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Urban Ground Cover

This category contains 10 posts

Pili Grass

Scientific Name:  Heterogpogon contortus

Hawaiian name: Pili, Lule

This plant was the Hawaiians’ choice grass to be used for thatching. The common use of this plant helped  Hawaiian houses earn the title of “grass shacks” The Hawaiians also used this plant for dye and as flooring pad. This grass is used to restore the United States Great Plains’ grasslands and prairies.( Image by Forest and Starr)


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Ilima

Scientific Name: sida fallax

Hawaiian Name: Ilima

Ilima is a common plant that thrives in sunny and hot conditions. This plant was prized for it’s beautiful flowers that were strung into delicate leis. This is the offical flower for Oahu. However, many people don’t know that this flower is actually edible and can be eaten in salads.

Ohai

* Endangered

Scientific name: Sesbania Tomentosa

Hawaiian name Ohai

This endangered plant has soft silverly leaves because of the thousands of tiny hairs that cover this plant. These hairs help protect the plant from the heat and help trap tiny particles of moisture. The Ohai has the ability to gather nitrogen from the air and defuses it in the soil creating a organic fertilizer for nearby soil. The salmon colored flower is fragrant and was prized for lei making.

Pohinahina

Scientific Name: Vitex rotundifolia

Hawaiian Name: Hinahina, pohinahina, kolokolo, kahakai

The edible leaves were used to treat stomach aches and head aches.  This is a very common landscaping plant due to it’s pretty purple flowers and sage like fragrance. On beaches it is planted in the sand to prevent erosion.  An interesting note is that this plant has become an invasive species on the eastern Coast of US.

Sea Purslane

Scientific name: Sesuvium portulacastrum

Hawaiian name: Akulikuli

This plant’s leaves are salty and slightly bitter so they offer a nice accent  similar to a pickle. Akulikuli plants do a great job of absorbing contaminated water and  helps reduce phosphates nitrogen and potassium in contaminated water. This was recently grown in the Ala Wai canal to reduce toxic metals and pollutants (Photo by Forest and Starr Kim)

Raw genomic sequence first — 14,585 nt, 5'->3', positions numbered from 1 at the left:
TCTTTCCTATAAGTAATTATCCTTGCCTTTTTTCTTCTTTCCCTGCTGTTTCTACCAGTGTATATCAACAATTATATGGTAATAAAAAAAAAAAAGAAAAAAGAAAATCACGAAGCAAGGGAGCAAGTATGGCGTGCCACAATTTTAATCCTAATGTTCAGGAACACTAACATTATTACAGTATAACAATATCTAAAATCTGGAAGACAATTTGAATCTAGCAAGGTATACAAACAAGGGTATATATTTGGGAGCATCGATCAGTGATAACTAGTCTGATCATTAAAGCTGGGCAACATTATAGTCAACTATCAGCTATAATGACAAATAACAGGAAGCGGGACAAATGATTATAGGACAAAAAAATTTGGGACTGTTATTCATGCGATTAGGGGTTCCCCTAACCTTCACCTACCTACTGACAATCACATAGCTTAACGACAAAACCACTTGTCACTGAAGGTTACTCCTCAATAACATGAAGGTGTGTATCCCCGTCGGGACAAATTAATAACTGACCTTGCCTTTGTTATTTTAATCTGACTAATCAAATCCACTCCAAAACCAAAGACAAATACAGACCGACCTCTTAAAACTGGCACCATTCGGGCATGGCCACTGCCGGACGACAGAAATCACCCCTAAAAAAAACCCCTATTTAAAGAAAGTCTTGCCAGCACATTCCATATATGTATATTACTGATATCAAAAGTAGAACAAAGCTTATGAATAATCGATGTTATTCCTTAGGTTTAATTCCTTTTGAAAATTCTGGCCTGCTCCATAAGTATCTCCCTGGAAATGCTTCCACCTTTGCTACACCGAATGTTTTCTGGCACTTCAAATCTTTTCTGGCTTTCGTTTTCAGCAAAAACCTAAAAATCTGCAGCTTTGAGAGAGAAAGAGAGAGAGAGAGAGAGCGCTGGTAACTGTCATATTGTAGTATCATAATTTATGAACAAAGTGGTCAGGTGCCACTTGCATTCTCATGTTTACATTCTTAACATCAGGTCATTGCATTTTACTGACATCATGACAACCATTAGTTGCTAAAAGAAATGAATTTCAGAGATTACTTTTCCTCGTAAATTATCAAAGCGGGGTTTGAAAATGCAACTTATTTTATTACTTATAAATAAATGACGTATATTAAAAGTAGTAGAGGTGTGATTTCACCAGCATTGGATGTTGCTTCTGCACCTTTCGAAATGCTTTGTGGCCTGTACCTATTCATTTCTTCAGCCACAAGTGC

Javanese flatsedge

Scientific name: Cyperus Javanicus

Hawaiian Name: Ahu’awa

The long stocks of this sedge were pounded down into fiber and used for cordage. This crushed stock were also used to strain the pulp out of Awa root drink.  This plant  grows often in wetlands but also grows well in dry areas and it’s fibrous roots do a good job of controlling erosion.

Hard-stem lovegrass

Scientific name

Eragrostis variabilis

Hawaiian name: Kalamalo, Kawelu, Emoloa

Although this grass looks ubiquitous it is actually a native grass that works well for erosion control and ecosystem restoration. The Hawaiians occasionally used this grass for thatching. This plant also provides a breeding habitat for the endangered laysan duck and laysan finches. (Image by Forest and Starr)

Akoko

Scientific name: Chamaesyce celastroides

Hawaiian name: Ekoko, Akoko

The Hawaiians used the milky sap of this plant as one of the ingredients used to paint canoe hulls.  It’s kind of cool for landscaping because this plant naturally forms a “table top” making it appear as if it is constantly well trimmed. The name is also derived from the word blood because damaged leaves turn blood red as they wilt.

Beach Pea

Scientific name: Vigna Marina

Hawaiian names: Nanea, ʻŌkolemakili, Pūlihilihi

This vine forms and attractive ground cover and produces bright yellow flowers. It grows very quickly and prefers shade while providing solid erosion prevention making this great plant for landscaping ground cover. Strangely enough, the Hawaiian translation of okolemakili is cracked buttocks.( Image by Forest and Starr)

Sword Fern

Scientific name:Nephrolepis Cordifolia

Hawaiian name: Kupukupu fern

This native fern grows quickly, keeps the weeds out  and is drought resistant, so it’s great for landscaping. This plant is used in leis and in hula alters.  Unfortunately there are 3  similar non native ferns  that fall in the same nephrolepis category. These invasive ferns are germinating with the native ferns and altering the genetics of the fern into hybrid fern.  ( Image by Forest and Starr Kim)